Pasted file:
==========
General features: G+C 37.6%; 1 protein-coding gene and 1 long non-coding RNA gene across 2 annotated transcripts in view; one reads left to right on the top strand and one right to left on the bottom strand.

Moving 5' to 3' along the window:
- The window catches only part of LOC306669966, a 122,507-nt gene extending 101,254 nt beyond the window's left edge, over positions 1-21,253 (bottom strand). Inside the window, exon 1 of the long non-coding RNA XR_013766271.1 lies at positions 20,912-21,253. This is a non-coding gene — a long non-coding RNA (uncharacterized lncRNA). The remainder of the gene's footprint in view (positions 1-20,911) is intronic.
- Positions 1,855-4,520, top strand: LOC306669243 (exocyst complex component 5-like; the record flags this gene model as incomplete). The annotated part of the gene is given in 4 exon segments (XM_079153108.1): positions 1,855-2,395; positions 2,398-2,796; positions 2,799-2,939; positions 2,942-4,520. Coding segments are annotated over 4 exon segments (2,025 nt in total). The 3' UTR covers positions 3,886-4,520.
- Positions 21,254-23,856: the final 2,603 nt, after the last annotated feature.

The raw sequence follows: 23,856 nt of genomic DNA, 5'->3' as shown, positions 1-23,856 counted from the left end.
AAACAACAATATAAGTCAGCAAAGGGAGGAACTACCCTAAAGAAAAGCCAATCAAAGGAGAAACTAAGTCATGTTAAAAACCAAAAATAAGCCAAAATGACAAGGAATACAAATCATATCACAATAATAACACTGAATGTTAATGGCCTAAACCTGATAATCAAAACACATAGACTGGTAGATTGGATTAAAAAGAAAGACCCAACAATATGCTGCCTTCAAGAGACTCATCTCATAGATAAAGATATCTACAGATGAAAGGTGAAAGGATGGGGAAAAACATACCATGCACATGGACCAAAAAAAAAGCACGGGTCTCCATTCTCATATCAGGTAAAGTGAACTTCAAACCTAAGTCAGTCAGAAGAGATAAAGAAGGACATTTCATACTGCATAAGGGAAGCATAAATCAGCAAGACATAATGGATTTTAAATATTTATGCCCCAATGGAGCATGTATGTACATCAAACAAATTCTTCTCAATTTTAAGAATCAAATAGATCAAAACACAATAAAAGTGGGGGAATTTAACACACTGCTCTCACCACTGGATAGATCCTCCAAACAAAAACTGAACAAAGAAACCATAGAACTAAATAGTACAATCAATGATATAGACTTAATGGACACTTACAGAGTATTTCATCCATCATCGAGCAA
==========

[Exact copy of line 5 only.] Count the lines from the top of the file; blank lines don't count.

- Positions 21,254-23,856: the final 2,603 nt, after the last annotated feature.